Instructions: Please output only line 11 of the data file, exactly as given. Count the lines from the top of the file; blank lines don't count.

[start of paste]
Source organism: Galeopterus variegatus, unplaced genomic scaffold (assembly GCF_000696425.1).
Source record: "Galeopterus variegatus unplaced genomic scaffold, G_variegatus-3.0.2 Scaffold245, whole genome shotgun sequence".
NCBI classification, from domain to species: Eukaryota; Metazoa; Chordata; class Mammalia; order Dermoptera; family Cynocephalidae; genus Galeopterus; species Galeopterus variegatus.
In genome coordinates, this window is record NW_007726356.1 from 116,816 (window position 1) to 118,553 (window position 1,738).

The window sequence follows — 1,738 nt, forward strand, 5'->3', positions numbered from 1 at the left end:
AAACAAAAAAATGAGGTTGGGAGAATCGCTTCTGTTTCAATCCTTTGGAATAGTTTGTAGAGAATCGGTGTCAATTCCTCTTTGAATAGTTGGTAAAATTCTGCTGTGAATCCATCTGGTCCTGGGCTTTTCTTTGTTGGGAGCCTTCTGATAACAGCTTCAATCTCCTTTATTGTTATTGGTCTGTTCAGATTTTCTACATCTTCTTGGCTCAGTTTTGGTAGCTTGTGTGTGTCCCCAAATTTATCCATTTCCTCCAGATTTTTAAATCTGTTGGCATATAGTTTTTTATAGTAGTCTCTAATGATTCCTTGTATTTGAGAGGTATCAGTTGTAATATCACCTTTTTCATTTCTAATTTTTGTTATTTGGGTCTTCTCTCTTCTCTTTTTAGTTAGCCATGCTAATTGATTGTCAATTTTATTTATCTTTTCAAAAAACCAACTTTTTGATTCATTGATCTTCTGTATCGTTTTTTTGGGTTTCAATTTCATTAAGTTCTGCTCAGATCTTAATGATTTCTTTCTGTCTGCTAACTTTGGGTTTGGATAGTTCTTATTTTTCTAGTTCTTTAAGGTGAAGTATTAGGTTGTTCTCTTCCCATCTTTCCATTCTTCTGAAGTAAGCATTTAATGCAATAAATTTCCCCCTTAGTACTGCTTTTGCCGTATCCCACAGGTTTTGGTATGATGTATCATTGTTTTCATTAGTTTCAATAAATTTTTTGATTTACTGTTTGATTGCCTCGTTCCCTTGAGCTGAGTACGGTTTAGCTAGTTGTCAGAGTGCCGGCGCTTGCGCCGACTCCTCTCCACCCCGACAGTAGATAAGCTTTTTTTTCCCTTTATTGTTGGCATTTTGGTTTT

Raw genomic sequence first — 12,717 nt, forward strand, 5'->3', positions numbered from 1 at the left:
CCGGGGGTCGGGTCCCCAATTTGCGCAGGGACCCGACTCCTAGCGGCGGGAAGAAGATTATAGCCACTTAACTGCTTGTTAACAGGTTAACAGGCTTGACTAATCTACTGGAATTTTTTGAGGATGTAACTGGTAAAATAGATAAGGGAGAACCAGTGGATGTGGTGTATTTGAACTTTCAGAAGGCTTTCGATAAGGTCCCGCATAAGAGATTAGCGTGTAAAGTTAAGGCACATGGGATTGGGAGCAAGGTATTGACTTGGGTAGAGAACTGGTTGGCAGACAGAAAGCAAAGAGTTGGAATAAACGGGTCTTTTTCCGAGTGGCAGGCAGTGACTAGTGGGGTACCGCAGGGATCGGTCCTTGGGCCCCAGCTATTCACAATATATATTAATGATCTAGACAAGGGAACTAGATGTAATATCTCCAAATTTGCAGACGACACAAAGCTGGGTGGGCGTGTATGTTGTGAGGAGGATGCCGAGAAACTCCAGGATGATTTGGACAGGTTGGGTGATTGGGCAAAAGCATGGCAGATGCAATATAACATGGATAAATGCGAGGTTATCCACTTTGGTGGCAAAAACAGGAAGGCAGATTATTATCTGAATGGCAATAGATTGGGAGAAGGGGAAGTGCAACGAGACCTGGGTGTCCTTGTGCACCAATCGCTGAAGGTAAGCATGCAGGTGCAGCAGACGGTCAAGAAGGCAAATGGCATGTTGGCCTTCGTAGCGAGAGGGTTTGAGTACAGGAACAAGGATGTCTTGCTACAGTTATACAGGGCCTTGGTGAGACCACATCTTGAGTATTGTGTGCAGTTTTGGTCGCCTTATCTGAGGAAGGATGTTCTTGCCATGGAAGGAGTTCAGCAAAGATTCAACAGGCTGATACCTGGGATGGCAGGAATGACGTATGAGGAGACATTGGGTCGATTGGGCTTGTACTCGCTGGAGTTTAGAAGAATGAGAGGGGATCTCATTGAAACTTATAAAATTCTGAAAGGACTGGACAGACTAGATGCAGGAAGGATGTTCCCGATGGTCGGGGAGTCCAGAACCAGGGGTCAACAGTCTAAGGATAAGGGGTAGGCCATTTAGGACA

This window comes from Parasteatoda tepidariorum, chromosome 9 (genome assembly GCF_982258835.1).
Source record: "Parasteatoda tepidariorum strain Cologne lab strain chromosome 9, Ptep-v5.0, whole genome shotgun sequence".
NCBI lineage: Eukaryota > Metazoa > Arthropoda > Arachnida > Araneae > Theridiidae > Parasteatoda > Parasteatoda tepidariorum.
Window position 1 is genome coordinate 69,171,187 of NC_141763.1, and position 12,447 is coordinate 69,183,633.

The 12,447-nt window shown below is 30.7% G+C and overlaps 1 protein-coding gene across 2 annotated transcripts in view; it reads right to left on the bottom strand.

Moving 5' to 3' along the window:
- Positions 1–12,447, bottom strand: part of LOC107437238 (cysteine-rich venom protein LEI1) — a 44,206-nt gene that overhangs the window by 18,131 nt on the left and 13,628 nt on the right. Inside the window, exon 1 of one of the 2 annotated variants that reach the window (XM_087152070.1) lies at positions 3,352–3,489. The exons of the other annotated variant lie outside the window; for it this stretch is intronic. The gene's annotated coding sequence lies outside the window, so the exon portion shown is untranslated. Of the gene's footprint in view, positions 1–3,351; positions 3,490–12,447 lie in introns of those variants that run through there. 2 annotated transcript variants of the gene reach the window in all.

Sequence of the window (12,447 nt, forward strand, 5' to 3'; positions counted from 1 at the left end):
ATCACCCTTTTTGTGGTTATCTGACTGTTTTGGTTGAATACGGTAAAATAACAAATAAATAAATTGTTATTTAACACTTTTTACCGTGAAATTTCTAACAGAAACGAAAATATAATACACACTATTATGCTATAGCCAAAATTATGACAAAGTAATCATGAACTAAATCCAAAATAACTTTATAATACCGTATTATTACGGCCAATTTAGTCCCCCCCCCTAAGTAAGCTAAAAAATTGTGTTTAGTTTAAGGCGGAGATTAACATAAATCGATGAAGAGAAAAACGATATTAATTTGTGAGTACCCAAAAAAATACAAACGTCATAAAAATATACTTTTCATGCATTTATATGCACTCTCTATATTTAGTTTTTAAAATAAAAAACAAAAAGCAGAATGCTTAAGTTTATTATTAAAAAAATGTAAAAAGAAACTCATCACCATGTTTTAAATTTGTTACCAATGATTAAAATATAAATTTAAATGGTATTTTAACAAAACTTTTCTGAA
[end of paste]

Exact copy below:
NCBI lineage: Eukaryota > Metazoa > Arthropoda > Arachnida > Araneae > Theridiidae > Parasteatoda > Parasteatoda tepidariorum.